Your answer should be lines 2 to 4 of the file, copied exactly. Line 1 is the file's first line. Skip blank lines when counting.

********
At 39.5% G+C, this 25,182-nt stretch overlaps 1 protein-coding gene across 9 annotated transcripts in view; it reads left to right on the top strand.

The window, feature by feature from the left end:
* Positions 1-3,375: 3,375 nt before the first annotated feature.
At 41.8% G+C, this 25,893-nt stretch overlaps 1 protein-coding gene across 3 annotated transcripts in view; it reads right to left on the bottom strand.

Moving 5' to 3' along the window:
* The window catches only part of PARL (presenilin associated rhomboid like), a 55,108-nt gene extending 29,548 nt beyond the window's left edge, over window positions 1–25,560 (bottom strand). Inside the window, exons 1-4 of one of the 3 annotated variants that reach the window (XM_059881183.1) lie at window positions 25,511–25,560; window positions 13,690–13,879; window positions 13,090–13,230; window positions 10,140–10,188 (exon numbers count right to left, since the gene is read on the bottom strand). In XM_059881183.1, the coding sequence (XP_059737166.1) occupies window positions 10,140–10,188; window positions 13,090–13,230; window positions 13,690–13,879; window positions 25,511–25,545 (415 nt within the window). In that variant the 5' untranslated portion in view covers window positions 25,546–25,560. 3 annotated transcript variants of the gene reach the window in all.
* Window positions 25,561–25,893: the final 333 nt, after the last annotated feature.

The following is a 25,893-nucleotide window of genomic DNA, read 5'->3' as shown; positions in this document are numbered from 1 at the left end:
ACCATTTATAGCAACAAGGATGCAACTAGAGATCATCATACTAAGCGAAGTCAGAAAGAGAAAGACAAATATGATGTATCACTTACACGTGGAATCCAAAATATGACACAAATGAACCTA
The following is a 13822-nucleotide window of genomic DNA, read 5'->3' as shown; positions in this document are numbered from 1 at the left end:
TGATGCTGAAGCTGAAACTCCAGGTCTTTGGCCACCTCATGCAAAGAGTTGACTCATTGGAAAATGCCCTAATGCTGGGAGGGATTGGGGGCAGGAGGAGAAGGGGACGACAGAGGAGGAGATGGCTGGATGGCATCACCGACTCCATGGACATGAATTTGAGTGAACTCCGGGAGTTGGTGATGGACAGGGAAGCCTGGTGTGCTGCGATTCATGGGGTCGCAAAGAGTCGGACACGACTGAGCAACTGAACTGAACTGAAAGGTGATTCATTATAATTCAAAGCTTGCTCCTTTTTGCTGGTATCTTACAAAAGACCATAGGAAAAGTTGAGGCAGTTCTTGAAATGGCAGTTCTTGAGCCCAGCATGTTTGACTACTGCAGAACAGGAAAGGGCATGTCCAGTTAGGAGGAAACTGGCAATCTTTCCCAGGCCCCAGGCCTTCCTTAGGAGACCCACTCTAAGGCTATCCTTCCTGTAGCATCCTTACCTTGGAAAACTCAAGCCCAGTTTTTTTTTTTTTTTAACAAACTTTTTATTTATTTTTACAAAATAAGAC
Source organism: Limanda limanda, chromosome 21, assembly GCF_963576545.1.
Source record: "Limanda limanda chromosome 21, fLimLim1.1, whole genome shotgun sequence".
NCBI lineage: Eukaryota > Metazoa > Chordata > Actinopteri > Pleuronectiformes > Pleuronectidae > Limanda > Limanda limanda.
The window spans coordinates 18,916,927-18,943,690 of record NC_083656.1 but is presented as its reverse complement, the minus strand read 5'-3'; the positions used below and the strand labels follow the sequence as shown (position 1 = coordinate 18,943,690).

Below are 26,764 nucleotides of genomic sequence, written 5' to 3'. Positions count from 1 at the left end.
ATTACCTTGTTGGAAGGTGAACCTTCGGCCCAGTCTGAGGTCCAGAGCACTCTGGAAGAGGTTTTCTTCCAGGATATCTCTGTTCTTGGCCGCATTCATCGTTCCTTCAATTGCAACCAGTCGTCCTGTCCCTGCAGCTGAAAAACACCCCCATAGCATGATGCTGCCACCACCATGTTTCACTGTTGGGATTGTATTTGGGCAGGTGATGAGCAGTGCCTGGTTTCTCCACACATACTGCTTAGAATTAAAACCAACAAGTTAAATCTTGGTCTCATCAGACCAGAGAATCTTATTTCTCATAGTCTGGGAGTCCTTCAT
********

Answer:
The window, feature by feature from the left end:
* Positions 1-3,375: 3,375 nt before the first annotated feature.
At 41.8% G+C, this 25,893-nt stretch overlaps 1 protein-coding gene across 3 annotated transcripts in view; it reads right to left on the bottom strand.